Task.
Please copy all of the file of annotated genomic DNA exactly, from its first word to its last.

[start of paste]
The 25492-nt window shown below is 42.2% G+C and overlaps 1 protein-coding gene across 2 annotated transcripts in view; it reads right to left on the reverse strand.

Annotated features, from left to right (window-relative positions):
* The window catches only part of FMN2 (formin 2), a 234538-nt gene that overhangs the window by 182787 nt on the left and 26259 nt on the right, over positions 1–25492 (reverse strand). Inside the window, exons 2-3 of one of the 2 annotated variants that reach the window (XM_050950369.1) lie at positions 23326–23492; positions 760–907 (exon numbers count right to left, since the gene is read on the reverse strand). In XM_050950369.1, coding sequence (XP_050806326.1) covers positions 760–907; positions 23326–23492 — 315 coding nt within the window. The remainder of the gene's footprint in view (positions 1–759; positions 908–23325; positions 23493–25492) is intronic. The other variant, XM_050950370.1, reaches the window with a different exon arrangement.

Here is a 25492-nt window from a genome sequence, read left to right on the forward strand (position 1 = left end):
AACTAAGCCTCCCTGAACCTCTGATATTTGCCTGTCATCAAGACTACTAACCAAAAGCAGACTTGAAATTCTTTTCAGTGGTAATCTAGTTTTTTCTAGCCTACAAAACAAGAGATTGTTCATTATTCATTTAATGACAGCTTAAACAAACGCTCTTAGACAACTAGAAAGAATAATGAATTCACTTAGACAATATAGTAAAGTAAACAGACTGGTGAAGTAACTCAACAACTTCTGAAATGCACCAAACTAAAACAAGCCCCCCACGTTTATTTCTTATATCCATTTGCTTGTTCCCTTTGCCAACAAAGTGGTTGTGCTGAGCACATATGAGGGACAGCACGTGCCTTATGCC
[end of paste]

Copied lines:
The 25492-nt window shown below is 42.2% G+C and overlaps 1 protein-coding gene across 2 annotated transcripts in view; it reads right to left on the reverse strand.

Annotated features, from left to right (window-relative positions):
* The window catches only part of FMN2 (formin 2), a 234538-nt gene that overhangs the window by 182787 nt on the left and 26259 nt on the right, over positions 1–25492 (reverse strand). Inside the window, exons 2-3 of one of the 2 annotated variants that reach the window (XM_050950369.1) lie at positions 23326–23492; positions 760–907 (exon numbers count right to left, since the gene is read on the reverse strand). In XM_050950369.1, coding sequence (XP_050806326.1) covers positions 760–907; positions 23326–23492 — 315 coding nt within the window. The remainder of the gene's footprint in view (positions 1–759; positions 908–23325; positions 23493–25492) is intronic. The other variant, XM_050950370.1, reaches the window with a different exon arrangement.

Here is a 25492-nt window from a genome sequence, read left to right on the forward strand (position 1 = left end):
AACTAAGCCTCCCTGAACCTCTGATATTTGCCTGTCATCAAGACTACTAACCAAAAGCAGACTTGAAATTCTTTTCAGTGGTAATCTAGTTTTTTCTAGCCTACAAAACAAGAGATTGTTCATTATTCATTTAATGACAGCTTAAACAAACGCTCTTAGACAACTAGAAAGAATAATGAATTCACTTAGACAATATAGTAAAGTAAACAGACTGGTGAAGTAACTCAACAACTTCTGAAATGCACCAAACTAAAACAAGCCCCCCACGTTTATTTCTTATATCCATTTGCTTGTTCCCTTTGCCAACAAAGTGGTTGTGCTGAGCACATATGAGGGACAGCACGTGCCTTATGCC